Which is great, because they could use all the help they can get. Zack Greinke’s short drive up I-5 to the 110 robbed the team of a front-line starter. Dan Haren’s departure to Washington certainly didn’t help, but subtracting Ervin Santana’s awful 2012 campaign surely would, especially if the Angels landed some big-time pitching talent to take his place. To date, they have not. Joe Blanton on a cheap, two-year deal is fine for this market, and Tommy Hanson represents an intriguing roll of the dice. But Blanton is fifth-starter material, and Hanson’s arm is a ticking time bomb. The Angels have dramatically improved their bullpen from where it was on Opening Day 2012, with next year’s relief corps featuring excellent lefty (Scott Downs and Sean Burnett) and righty (Ernesto Frieri and Ryan Madson) combinations in play. But the rotation’s screaming out for another high-quality arm to back Jered Weaver and C.J. Wilson.

R.A. Dickey might’ve seemed a logical fit, given that the Mets reportedly have been dangling him in trade while lowballing him on a contract extension. But Newsday‘s ace Mets reporter Marc Carig reports that the Mets have no interest in a Dickey trade with the Angels, at least not for either of the two most obvious candidates. Those two players are Trumbo and Peter Bourjos. Both have struggled to get on base, but both also offer impressive skill in other areas: Trumbo as one of the best power threats in the league and Bourjos as a speed demon who’s also a preposterously amazing gloveman in center field. If the Mets don’t want either of those players, the Angels could always call the Phillies (who have no faith in Domonic Brown and want another outfielder, even after trading for Ben Revere); the Rays (who might still have some pitching depth to spare even after the James Shields–Wil Myers blockbuster, and could sorely use another bat); or the Cubs (who need … well … a lot).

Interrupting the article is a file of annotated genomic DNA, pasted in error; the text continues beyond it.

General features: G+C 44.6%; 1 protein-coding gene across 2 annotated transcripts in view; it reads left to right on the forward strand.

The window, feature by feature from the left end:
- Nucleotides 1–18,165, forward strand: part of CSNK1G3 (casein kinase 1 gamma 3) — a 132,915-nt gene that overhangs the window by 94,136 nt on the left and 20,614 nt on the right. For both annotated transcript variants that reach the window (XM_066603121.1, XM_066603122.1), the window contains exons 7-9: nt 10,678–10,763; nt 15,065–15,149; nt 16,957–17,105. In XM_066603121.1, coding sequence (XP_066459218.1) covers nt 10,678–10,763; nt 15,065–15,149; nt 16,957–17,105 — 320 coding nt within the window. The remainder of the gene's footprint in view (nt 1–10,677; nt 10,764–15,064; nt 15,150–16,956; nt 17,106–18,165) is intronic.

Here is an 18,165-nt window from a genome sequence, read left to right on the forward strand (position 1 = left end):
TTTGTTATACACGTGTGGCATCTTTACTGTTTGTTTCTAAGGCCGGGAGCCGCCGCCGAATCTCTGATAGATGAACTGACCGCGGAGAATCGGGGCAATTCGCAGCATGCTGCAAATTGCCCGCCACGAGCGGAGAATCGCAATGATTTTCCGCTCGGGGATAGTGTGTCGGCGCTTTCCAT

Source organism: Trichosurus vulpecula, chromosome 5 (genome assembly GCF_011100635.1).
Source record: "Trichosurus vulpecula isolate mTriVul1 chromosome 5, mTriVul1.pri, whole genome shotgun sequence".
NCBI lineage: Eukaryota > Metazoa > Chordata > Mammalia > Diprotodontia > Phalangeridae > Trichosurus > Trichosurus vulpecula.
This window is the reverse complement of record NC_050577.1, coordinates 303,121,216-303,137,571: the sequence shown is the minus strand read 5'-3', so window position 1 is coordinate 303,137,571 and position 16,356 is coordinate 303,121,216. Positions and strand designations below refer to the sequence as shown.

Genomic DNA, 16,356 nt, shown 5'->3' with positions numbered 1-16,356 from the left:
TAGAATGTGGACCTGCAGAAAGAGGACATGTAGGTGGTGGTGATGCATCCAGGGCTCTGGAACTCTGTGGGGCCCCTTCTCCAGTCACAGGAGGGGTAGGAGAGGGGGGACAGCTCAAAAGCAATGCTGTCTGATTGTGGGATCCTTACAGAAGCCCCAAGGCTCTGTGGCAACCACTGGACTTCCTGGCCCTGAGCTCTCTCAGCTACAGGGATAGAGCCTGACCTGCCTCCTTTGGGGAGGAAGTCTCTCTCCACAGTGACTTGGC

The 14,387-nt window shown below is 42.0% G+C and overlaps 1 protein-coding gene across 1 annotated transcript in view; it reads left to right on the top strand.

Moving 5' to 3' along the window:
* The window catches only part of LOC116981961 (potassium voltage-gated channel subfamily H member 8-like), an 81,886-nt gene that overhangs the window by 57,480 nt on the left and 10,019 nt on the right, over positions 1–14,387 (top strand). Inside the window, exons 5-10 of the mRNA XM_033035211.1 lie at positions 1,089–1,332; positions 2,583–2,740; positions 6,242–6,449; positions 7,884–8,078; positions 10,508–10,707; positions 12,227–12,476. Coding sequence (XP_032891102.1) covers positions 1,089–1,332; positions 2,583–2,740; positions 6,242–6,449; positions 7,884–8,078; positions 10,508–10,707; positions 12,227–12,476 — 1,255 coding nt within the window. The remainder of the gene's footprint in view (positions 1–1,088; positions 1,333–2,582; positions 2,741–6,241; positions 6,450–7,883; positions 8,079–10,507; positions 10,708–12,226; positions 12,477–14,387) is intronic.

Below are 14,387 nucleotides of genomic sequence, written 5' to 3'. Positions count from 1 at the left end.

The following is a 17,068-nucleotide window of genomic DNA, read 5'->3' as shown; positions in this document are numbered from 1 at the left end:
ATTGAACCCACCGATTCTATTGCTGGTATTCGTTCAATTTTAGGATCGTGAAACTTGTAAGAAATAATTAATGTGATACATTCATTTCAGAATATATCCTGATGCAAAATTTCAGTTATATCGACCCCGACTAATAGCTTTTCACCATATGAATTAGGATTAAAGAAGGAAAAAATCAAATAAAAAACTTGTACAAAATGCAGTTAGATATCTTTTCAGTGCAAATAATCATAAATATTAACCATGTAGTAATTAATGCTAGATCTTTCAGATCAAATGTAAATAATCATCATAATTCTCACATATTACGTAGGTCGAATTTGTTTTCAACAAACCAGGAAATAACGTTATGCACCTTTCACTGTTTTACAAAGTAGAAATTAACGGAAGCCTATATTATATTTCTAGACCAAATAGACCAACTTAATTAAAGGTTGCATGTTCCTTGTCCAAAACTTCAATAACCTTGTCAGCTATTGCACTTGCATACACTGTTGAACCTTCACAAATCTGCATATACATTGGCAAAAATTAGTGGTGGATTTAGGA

For now, we’re left with an Angels team that’s going to be must-see TV every time they flip to the top of the order, one that’s made several upgrades but also a couple of downgrades from last season’s 89-win club. We have a Rangers team that now figures to either double down on Dickey trade talks, make a spirited run at Anibal Sanchez, make themselves the front-runners for Michael Bourn, Nick Swisher, or Adam LaRoche, or many of the above. And let’s not forget the upstart A’s, who shocked the baseball world by winning the division last year and could see further improvement from several young players this year. Between that race and the battle between the defending World Series champion Giants and the shoot-the-moon Dodgers, get ready for some serious West Coast bias next season.

Filed Under: Josh Hamilton, Los Angeles Angels, MLB, Texas Rangers

Jonah Keri is a staff writer for Grantland. His book The Extra 2%: How Wall Street Strategies Took a Major League Baseball Team From Worst to First is a New York Times best seller. The paperback edition of his new book, Up, Up, and Away, on the history of the Montreal Expos, is now available.